Nevertheless, I tend to believe these findings, they align with my priors and have an underlying mechanism. We can validate next year and with other conferences.

If it turns out we had coronavirus all along (for months prior to being aware of it), (people who are not dropping over dead or feeling the need to be hospitalized are not being tested in most of the world, indicating the death rate given the virus is probably much lower than reported, deaths are mostly known (though perhaps some are misclassified), cases are not) this might have been a major vector of transmission.

So in addition to the other known negative externalities of attending conferences, such as the pollution generated, we can add health effects. Do these outweigh the benefits from in-person exchange of knowledge?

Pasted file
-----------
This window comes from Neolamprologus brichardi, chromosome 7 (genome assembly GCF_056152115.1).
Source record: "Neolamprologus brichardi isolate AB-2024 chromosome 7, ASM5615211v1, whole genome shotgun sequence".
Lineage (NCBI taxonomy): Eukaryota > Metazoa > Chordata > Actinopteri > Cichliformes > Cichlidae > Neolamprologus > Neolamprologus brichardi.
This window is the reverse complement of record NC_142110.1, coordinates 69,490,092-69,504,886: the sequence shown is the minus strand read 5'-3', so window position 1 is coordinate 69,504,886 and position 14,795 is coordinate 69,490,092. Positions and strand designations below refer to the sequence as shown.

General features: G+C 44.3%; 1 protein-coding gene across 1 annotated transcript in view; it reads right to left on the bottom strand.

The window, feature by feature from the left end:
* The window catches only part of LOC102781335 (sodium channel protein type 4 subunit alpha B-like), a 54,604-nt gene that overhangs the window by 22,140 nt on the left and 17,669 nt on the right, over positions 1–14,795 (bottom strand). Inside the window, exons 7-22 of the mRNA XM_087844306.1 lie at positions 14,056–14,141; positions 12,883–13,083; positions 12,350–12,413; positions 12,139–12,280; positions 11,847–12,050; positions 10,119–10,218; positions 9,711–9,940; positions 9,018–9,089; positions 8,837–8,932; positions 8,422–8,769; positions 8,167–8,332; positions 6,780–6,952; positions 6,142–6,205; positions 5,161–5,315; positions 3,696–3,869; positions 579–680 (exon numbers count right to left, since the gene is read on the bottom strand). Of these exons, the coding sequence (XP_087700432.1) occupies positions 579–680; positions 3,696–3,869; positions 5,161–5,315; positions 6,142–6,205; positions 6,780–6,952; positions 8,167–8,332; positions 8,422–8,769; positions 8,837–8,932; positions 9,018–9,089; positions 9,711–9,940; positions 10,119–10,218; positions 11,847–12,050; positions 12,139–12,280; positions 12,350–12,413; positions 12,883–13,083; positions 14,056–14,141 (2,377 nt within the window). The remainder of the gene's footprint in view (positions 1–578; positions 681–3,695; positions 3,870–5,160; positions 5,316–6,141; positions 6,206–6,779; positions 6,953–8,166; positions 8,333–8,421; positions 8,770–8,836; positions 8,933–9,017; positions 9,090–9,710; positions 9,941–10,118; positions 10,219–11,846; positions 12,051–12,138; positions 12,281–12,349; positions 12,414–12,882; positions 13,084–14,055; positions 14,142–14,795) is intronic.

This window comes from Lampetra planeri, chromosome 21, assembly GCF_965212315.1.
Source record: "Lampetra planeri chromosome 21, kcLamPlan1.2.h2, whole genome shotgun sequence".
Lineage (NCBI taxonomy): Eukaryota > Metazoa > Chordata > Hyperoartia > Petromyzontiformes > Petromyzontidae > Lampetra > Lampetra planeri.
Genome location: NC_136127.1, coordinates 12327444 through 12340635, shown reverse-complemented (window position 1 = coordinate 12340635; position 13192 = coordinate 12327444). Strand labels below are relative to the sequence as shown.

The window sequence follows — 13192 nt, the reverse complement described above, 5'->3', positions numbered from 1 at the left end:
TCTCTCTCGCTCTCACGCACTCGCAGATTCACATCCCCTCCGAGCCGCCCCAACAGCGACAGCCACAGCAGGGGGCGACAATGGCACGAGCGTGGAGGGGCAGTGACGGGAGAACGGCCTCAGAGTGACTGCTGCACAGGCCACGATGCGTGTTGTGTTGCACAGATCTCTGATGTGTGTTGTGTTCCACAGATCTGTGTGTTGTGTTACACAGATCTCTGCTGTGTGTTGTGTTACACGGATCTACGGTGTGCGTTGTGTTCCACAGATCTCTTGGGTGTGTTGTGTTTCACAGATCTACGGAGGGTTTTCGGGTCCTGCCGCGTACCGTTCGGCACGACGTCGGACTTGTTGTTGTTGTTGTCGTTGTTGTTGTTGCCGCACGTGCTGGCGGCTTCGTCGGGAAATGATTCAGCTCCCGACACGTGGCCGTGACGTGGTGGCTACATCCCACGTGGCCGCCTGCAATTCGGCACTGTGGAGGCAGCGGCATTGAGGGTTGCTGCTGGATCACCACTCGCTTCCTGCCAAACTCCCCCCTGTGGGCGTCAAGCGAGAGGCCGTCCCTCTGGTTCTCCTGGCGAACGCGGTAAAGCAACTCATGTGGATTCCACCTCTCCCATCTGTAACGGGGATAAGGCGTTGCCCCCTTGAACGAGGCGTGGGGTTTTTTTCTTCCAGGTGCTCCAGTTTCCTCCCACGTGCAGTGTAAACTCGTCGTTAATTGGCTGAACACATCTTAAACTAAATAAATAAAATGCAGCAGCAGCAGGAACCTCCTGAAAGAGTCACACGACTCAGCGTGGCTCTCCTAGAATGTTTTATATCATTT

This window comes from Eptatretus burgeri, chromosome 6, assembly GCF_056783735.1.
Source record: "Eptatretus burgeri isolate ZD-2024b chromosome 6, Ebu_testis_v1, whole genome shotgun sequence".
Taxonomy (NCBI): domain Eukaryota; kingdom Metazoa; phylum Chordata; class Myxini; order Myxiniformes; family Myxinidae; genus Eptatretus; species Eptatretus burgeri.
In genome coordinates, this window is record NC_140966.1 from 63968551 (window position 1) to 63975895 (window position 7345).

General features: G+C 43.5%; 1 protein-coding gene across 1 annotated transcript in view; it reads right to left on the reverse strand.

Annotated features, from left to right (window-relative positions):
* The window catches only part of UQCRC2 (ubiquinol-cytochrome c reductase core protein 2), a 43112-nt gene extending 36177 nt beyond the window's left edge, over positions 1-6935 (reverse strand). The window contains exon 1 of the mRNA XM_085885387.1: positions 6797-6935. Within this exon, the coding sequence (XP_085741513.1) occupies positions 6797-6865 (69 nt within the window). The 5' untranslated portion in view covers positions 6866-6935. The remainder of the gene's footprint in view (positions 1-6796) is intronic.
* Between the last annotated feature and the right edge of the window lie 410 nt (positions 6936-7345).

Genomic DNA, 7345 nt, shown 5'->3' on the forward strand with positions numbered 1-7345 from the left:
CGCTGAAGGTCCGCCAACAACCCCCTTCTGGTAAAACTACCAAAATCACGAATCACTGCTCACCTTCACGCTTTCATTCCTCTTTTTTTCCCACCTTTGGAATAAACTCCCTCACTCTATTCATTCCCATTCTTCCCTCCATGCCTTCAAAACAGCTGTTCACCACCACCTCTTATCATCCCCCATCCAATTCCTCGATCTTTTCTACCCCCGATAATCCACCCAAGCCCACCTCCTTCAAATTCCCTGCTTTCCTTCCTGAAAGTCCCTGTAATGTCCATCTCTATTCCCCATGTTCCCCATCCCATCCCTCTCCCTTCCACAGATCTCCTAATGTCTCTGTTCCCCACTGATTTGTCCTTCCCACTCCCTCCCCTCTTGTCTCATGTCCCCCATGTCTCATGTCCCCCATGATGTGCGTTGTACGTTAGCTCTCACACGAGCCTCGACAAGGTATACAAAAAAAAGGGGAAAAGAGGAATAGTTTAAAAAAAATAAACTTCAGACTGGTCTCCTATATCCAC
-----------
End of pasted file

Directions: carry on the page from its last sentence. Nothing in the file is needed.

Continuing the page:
Foggy Bottom top D.C. neighborhood for walking accessibility, UMD report finds

Lia DeGroot at the GWU student newspaper wrote Foggy Bottom top D.C. neighborhood for walking accessibility, UMD report finds. The report  was authored by D.W. Rowlands. (This same analysis of course is in the Access Across America reports, without the local focus.)

DC-LenfantTransportation experts said high walkability ratings can encourage residents to walk to nearby locations, which is a healthier and more sustainable alternative to driving cars.

David Levinson, a professor of transport engineering in the School of Civil Engineering at the University of Sydney, said walking accessibility matters when people are choosing where to live. He said the more places that a person can reach in a short period of time, the higher the real estate market is in the area.